Comparison of minisatellite polymorphisms in the Bacillus cereus complex: a simple assay for large-scale screening and identification of strains most closely related to Bacillus anthracis.Appl Environ Microbiol 2005; 71(11):6613-23AE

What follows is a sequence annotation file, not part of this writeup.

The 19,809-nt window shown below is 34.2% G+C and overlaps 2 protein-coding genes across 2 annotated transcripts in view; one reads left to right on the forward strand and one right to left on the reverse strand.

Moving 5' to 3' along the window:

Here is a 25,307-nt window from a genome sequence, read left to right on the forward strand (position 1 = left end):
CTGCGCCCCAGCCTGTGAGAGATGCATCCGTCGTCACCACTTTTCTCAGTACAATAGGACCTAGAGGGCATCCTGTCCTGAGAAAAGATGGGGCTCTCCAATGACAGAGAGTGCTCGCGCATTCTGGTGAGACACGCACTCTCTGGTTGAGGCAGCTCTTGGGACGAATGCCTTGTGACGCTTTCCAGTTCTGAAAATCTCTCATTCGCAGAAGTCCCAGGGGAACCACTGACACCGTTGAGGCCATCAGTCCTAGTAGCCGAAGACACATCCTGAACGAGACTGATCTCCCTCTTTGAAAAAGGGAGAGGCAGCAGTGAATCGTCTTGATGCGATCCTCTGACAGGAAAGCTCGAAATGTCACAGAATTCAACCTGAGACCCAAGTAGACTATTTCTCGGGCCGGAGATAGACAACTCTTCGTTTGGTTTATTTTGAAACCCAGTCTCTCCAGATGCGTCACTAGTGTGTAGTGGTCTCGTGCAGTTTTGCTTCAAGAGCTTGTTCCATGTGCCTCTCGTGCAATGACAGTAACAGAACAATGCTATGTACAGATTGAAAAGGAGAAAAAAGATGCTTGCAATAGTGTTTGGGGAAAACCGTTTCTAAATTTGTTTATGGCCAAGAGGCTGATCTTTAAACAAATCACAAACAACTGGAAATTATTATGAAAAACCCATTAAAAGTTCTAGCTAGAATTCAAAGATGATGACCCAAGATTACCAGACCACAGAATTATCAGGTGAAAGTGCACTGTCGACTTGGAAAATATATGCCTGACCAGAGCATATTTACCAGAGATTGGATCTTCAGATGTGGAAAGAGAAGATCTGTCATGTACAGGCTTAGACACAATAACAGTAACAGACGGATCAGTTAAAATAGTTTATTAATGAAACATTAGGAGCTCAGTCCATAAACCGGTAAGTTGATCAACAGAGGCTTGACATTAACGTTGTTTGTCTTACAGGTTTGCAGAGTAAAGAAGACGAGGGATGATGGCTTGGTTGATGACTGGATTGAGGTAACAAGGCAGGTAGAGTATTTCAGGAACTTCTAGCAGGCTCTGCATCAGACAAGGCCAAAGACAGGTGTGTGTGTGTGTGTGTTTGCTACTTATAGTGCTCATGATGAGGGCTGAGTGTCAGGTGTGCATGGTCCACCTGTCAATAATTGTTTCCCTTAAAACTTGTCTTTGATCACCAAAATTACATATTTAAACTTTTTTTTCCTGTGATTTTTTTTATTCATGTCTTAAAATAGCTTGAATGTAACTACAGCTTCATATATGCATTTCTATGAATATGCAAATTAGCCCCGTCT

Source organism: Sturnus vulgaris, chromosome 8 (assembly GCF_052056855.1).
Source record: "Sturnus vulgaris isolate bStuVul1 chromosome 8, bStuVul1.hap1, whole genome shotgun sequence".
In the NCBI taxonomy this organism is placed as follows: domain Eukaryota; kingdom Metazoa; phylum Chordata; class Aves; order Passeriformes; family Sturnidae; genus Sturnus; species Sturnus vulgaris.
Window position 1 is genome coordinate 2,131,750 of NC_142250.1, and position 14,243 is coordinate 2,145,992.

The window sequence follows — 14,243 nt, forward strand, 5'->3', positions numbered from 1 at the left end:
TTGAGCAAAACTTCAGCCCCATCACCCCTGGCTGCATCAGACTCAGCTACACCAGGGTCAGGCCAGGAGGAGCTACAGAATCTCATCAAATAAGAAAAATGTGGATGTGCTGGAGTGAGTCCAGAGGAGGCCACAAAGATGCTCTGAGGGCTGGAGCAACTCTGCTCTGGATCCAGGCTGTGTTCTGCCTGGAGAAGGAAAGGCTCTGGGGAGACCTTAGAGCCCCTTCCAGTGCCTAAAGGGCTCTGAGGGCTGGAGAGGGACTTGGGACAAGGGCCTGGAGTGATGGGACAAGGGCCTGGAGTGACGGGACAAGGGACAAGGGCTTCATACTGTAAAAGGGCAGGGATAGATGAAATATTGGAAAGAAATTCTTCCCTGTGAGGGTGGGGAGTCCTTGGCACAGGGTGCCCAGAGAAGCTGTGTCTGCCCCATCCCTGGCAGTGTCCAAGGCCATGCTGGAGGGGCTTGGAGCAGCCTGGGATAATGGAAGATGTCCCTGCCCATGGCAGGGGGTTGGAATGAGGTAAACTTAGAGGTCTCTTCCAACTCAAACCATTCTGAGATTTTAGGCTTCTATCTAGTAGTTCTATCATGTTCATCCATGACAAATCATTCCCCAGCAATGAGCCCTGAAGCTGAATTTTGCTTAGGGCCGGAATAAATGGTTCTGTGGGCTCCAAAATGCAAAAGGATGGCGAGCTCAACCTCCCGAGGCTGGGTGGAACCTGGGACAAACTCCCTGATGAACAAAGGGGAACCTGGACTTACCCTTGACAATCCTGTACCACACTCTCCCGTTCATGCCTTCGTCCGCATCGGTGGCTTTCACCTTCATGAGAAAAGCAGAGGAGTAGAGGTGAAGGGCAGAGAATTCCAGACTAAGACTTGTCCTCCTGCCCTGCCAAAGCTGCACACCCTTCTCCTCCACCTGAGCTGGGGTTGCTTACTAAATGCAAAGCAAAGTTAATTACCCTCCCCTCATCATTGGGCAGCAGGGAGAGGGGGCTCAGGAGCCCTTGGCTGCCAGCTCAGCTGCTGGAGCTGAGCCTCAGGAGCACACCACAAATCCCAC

Polymorphism of five tandem repeats that are monomorphic in Bacillus anthracis was investigated in 230 isolates of the B. cereus group and in 5 sequenced B. cereus genomes in search for markers allowing identification of B. cereus and B. thuringiensis strains most closely related to B. anthracis. Using this multiple-locus variable number of tandem repeat analysis (MLVA), a cluster of 30 strains was selected for further characterization. Eventually, six of these were characterized by multilocus sequence type analysis. One of the strains is only six point mutations (of almost 3,000 bp) away from B. anthracis and was also proposed to be closest to B. anthracis by MLVA analysis. However, this strain remains separated from B. anthracis by a number of significant genetic events observed in B. anthracis, including the loss of the hemolysin activity, the presence of four prophages, and the presence of the two virulence plasmids, pXO1 and pXO2. One particular minisatellite marker provides an efficient assay to identify the subset of B. cereus and B. thuringiensis strains closely related to B. anthracis. Based on these results, a very simple assay is proposed that allows the screening of hundreds of strains from the B. cereus complex, with modest equipment and at a low cost, to eventually fill the gap with B. anthracis and better understand the origin and making of this dangerous pathogen.